When is 100% not 100%-Fan speed question

Discussion in 'Asus' started by T.O., Mar 24, 2006.

  1. T.O.

    T.O. Guest

    The Set Up:
    Board-P5LD2
    Dual Core 3.0 Pentium
    Standard supplied fan and heat sink
    Using SpeedFan 4.27 to monitor

    The Situation:
    For 3 hours have been running stable and SpeedFan reports the CPU fan
    speed at 2600 when at 100%. When the CPU temp drops below the set level, it
    cuts the fan back. Fan speed picks up when the processor is loaded and the
    temp goes up. Works as advertised. So far-so good.
    But........this is with the case side off.
    I put the case side on...now....

    Within 10 minutes, STILL showing as 100%, the CPU fan will ramp up to a
    screaming 3600 rpm!
    No load on the CPU.
    CPU temp the SAME or cooler.
    Case temp the same.
    Hard drive temps the same.
    If I take the side off the case, it spools back down to 2600 rpm within 10
    minutes.

    The Question:
    So why now is 100%=3600 rpm, when 10 mins. ago----with all the temperature
    parameters the same---100%= 2600 rpm?
    Before, with the case side off, I could load the CPU up, run the temp up to
    55 or 60 degrees and it still sat at 2600 rpm. Now, with the side on AND at
    the cooler temps--47°-48°--, it's running at 3600 rpm. And even if I disable
    SpeedFan so that the MOBO runs it at 100%, it's still continues to run at
    3600 rpm.

    Mid tower case.
    1 small input fan blowing across the drives.
    1 small output fan in the back, with a duct positioning it right next to the
    CPU
    2 fans in the power supply pulling air out


    Anybody got any ideas?
    Anybody know what the max speed of the Intel supplied fan is supposed to be?
    Is something going on with air pressures inside the case? But even so, if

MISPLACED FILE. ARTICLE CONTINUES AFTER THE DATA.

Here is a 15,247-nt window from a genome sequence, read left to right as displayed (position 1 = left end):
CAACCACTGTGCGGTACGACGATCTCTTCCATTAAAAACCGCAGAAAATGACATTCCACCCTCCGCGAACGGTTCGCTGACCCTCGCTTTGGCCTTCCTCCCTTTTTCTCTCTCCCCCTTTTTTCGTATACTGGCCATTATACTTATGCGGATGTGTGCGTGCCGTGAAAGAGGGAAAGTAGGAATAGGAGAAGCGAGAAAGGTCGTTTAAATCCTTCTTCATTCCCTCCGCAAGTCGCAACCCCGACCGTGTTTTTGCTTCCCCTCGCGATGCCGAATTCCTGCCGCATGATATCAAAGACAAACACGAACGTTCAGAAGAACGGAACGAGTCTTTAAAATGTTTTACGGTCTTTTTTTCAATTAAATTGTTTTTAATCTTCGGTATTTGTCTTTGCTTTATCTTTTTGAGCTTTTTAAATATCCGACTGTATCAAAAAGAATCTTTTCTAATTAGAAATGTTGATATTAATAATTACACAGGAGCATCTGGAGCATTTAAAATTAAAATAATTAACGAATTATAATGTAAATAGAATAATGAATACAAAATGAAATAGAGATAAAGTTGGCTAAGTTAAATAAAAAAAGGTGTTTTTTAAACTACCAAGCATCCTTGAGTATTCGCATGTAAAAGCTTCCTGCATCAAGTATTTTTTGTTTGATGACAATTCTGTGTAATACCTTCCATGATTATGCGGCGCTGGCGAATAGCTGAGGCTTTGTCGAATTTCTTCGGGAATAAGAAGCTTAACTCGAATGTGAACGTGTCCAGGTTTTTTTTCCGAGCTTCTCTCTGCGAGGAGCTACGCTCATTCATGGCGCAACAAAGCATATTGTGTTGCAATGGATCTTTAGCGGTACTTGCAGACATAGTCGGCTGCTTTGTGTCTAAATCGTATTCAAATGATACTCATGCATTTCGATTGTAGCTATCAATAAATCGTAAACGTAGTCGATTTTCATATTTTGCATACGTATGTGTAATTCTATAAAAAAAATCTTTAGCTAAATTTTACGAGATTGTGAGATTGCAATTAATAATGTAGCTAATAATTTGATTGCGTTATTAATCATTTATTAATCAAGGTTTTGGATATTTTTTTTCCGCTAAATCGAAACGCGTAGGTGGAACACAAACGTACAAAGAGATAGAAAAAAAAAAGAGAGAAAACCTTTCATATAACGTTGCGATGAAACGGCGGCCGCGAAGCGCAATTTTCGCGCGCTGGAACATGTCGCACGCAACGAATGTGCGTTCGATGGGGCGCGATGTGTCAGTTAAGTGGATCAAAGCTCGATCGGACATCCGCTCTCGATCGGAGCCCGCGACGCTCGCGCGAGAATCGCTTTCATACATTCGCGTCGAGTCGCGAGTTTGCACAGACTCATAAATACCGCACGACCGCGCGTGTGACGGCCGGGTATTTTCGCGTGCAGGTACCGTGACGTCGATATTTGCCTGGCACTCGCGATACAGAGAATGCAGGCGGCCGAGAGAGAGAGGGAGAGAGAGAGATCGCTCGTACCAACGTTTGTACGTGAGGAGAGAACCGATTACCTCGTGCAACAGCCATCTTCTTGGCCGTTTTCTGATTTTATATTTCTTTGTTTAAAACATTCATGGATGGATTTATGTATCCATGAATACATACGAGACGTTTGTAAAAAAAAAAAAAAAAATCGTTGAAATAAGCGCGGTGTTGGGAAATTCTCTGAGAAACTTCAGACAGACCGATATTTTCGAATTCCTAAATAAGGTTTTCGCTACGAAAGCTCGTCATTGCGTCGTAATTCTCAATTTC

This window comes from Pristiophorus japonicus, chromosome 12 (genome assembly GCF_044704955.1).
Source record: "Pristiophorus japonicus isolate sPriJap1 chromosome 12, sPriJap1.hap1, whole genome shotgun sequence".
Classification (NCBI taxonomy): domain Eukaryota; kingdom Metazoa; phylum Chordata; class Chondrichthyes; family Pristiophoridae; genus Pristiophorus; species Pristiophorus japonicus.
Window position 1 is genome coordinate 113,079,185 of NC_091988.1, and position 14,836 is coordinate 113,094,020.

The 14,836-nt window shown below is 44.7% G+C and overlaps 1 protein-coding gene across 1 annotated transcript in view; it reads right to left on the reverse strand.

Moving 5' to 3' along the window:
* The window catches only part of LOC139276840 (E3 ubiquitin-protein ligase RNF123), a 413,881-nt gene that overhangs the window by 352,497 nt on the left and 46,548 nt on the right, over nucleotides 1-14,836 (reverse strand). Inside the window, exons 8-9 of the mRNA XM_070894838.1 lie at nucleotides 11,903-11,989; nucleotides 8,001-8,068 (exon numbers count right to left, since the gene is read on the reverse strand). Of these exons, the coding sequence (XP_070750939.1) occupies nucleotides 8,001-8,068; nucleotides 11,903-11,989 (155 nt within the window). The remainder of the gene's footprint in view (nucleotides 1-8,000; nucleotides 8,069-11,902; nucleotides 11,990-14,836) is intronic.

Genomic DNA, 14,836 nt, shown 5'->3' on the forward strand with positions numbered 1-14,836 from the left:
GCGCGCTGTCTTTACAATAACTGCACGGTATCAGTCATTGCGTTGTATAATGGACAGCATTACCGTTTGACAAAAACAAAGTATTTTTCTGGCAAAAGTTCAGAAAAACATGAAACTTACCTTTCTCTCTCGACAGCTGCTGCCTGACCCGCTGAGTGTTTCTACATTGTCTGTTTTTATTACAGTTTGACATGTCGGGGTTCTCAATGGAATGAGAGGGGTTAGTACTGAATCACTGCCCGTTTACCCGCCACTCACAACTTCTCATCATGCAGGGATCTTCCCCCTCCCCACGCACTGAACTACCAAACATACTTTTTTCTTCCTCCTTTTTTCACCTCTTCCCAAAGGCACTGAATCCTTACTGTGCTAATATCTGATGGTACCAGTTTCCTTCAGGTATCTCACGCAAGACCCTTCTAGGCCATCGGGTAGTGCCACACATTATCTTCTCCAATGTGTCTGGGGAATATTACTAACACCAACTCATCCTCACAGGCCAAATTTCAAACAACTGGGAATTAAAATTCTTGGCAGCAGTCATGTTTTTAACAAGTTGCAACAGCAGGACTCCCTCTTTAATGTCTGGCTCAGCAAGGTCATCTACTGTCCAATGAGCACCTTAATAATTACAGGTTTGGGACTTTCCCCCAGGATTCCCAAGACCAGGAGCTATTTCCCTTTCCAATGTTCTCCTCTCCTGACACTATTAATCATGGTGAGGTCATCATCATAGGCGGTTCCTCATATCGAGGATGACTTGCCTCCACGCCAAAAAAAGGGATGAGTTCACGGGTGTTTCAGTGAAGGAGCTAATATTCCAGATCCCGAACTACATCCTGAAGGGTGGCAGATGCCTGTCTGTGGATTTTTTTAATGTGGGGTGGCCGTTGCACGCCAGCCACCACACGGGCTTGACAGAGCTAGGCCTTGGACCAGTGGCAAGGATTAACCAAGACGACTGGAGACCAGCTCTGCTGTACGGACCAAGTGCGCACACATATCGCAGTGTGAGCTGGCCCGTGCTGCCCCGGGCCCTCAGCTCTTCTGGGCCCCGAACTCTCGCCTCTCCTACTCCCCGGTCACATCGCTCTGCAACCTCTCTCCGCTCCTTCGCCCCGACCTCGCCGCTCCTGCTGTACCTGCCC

the temps are holding, why the speed increase? And why is a reported 100%
    two different speeds?


    Thanks all


    T.O.
     
    T.O., Mar 24, 2006
    #1
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  2. T.O.

    Paul Guest

    Well, you know that something is not adding up there.

    The retail Intel fan has a thermistor in the fan hub, and
    that makes the fan sensitive to case air temperature. If
    the case air temperature is above 38C or so, the fan would be
    at max. Maybe if it is below 30C it would be at the Intel min.
    So, that is a sensitivity, not to CPU temperature, but to case
    temperature local to the fan.

    Asus Q-fan responds to the CPU diode temperature. At maybe 50C
    and above, the voltage supply to the CPU can header would effectively
    be increased (whether it is a PWM control method, or a linear
    control method).

    The two control methods "multiply together", to give the final
    fan speed.

    If the area around the CPU was a stagnant spot, the local air
    could be quite warm. The temperature there, might not be well
    represented by the monitor chip's measurement of case air temp.

    For example, some people get a bit of relief, by using a computer
    case where there is more space between the CPU heatsink and the
    PSU. While the PSU has a fan, the air velocity is insufficient
    to carry away all the CPU heat.

    Or, perhaps a duct can be used, leading from the side of
    the computer case, to feed the CPU area. It could even be
    just a fan bolted to the side of the case, with a long cable
    on it.

    Generally speaking, the fact that things go to hell when the
    case side is put back on, means there isn't enough front to